But there’s more to GMC than having a dream. Just when I thought I had this nailed, the workshop instructors threw in an essential curve ball. It’s not only about the character’s external GMC. There’s also an internal need or flaw that needs to be reckoned with before the character can achieve their goal. This can be conscious or unconscious. Some people describe it as the “lie the character tells themselves” or their misbelief about the world (or themselves).

It’s been a while, so I can’t remember which one of those many romance writing workshops this came from, but after learning about GMC, I started filling in a grid like this for each of the main characters in my novel:

External story goal:
Why now?
External obstacles:
Internal need:
What holds the character back?

That helped a lot, but I still hadn’t quite made the connection between characters and plot. That didn’t happen until I read Story Genius by Lisa Cron. After reading Story Genius, a whole bunch of puzzle pieces about story craft just sort of clicked into place in my head. I think the thing that did it was this idea of “the third rail” in the story. It’s sort of the “why do we care” aspect of story. It forces you to think about why what’s happening on the page (the plot) matters to the character. Everything that happens gets tied back to the characters’ internal and external conflict.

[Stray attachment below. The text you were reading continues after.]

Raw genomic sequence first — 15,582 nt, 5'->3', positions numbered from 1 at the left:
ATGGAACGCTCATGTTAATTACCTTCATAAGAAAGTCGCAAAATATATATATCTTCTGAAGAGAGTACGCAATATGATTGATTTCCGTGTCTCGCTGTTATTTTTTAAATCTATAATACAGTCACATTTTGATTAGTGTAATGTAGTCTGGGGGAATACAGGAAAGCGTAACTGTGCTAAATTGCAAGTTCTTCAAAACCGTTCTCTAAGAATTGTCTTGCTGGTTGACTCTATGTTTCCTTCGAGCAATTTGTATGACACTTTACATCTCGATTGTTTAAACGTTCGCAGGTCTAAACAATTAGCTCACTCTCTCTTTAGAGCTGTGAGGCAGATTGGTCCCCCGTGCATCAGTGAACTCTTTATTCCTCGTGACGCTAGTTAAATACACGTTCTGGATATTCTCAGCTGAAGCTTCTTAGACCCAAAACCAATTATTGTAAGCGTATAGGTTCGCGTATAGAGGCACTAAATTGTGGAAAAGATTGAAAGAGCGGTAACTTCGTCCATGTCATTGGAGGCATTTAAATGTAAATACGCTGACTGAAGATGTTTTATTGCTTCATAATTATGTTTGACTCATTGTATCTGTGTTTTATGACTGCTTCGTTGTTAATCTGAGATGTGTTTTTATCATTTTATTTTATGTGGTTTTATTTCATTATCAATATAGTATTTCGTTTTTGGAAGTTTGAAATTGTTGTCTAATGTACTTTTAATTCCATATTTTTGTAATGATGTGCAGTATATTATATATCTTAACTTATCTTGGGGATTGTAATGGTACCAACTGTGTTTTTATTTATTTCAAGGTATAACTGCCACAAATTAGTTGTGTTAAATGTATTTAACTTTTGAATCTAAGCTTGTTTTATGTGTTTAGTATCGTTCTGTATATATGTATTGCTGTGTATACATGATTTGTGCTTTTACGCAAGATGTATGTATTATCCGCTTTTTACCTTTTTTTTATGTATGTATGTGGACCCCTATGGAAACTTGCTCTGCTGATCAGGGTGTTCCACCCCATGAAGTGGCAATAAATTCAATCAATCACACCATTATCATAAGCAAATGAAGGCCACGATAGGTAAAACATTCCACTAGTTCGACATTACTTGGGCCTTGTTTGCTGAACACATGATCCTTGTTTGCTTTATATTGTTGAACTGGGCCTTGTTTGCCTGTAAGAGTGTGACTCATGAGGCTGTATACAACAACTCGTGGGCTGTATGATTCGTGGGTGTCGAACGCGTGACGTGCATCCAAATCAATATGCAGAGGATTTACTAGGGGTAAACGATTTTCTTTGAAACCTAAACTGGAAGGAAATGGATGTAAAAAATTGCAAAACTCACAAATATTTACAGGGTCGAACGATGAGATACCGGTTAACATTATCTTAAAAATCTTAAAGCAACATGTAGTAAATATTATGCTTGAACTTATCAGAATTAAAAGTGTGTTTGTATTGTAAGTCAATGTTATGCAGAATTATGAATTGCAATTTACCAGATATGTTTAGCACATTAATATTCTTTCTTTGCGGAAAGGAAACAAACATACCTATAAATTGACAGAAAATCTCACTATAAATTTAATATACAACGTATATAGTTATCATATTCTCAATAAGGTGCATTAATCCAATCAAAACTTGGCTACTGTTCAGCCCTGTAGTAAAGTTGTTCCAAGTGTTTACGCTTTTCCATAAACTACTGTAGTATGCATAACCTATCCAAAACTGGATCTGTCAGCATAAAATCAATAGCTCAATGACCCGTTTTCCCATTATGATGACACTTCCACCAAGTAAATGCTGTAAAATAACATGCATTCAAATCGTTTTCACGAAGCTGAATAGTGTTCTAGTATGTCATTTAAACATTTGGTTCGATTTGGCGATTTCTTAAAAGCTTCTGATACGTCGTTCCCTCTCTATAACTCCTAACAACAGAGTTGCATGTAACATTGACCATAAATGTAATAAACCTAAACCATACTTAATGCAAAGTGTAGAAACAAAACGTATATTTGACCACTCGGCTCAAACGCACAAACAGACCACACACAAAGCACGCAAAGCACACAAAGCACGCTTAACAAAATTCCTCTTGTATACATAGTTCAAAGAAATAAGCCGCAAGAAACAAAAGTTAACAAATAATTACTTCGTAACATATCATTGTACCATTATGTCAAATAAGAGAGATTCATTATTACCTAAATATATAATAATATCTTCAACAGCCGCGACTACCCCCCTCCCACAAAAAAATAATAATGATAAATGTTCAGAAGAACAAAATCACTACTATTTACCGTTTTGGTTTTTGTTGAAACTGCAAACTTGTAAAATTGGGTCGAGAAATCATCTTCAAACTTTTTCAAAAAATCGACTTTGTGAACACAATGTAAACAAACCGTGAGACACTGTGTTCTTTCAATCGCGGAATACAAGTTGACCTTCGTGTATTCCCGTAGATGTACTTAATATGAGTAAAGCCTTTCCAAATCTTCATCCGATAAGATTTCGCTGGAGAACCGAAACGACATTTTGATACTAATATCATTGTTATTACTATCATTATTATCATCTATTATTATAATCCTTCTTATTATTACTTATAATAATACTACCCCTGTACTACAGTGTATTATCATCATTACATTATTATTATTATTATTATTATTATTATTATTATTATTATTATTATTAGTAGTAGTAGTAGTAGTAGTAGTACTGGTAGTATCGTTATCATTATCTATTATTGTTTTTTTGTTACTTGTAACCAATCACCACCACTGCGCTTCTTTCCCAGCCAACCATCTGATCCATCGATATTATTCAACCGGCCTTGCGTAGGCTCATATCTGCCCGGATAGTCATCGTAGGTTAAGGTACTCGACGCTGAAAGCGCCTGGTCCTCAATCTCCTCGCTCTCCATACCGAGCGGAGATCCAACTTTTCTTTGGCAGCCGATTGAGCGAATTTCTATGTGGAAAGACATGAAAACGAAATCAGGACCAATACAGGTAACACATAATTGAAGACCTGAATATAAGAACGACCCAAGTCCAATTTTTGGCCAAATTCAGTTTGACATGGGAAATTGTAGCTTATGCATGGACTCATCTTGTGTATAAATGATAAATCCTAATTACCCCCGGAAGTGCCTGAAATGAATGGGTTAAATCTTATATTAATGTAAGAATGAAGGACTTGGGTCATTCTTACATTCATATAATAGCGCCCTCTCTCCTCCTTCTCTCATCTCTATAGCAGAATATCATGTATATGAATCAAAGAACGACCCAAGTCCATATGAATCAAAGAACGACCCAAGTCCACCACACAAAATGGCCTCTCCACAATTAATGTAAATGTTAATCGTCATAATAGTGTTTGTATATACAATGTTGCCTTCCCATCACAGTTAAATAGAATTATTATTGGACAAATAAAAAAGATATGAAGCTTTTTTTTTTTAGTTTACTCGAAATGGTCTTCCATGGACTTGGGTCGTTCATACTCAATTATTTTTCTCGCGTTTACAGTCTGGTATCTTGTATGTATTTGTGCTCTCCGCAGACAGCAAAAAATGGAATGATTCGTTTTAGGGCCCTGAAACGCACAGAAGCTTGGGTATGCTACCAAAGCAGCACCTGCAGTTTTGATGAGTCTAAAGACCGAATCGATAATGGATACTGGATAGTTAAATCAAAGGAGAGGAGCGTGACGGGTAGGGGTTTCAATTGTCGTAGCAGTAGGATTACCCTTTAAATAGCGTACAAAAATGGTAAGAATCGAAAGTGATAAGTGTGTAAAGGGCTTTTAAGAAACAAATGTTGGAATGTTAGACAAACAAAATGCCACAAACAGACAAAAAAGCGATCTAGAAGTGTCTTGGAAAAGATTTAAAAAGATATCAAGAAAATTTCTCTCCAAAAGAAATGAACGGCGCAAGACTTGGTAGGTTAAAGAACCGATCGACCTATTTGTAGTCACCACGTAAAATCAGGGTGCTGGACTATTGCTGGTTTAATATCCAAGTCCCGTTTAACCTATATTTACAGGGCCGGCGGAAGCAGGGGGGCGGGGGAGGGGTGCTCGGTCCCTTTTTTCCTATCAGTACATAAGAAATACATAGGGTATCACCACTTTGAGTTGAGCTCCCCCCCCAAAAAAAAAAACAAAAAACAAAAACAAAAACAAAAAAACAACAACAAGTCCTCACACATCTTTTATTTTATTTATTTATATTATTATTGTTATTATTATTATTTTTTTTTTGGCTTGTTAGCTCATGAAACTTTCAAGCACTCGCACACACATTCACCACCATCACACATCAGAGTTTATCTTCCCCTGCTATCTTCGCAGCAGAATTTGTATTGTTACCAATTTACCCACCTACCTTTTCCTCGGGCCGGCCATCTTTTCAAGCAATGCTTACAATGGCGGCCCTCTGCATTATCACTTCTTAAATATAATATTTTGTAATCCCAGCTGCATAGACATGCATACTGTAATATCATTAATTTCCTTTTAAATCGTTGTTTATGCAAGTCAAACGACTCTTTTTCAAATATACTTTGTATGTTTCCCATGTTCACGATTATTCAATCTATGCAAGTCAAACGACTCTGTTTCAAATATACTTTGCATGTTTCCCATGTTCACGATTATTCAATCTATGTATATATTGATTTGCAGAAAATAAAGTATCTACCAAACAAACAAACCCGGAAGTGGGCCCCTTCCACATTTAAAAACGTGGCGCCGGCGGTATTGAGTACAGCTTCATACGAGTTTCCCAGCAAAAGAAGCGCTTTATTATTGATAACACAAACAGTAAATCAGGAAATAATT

L. Penelope has a downloadable Story Genius scene card template on her website, which is what I use, but I’ll talk more about that next week in my post about plot. If you struggle with character, and you have time to read one craft book before NaNoWriMo starts, I highly recommend checking out Story Genius and implementing scene cards in your NaNo prep.

Back to character creation, even though I usually start by free writing and brainstorming in a notebook, once things start to come together I create a character sheet in Scrivener for each of the main characters in my book. However, I usually end up deleting the pre-populated prompts on Scrivener’s character bio sheets. I start my character bios by copying over any relevant notes from my notebook. Then I add my GMC grid at the top of the sheet. I also write down any other important details that I need to remember as I’m writing (ex: things I’ve said about that character in previous books that is now cannon and should not be contradicted).

Last, but certainly not least, comes the fun part. Because I struggle with character descriptions, I like to find photos of celebrities who look similar enough to how I picture the character in my head that they can stand in as an avatar. Then I add a few photos to my character sheet. That process takes a lot longer than you might expect because I don’t pay that much attention to celebrities. So I struggle to remember the names of actors and actresses or other performers. That makes coming up with search terms difficult. If you’re a pro at coming up with images for your characters, please tell me your tips and tricks!

Similarly, if you’ve learned something creating compelling characters that you want to share, let me know in the comments. I’m always looking to learn new things. As an example, I’m currently reading about a concept called “universal fantasies” and how that relates to both plot and character. I’m still learning, but maybe I’ll talk more about that in next week’s post.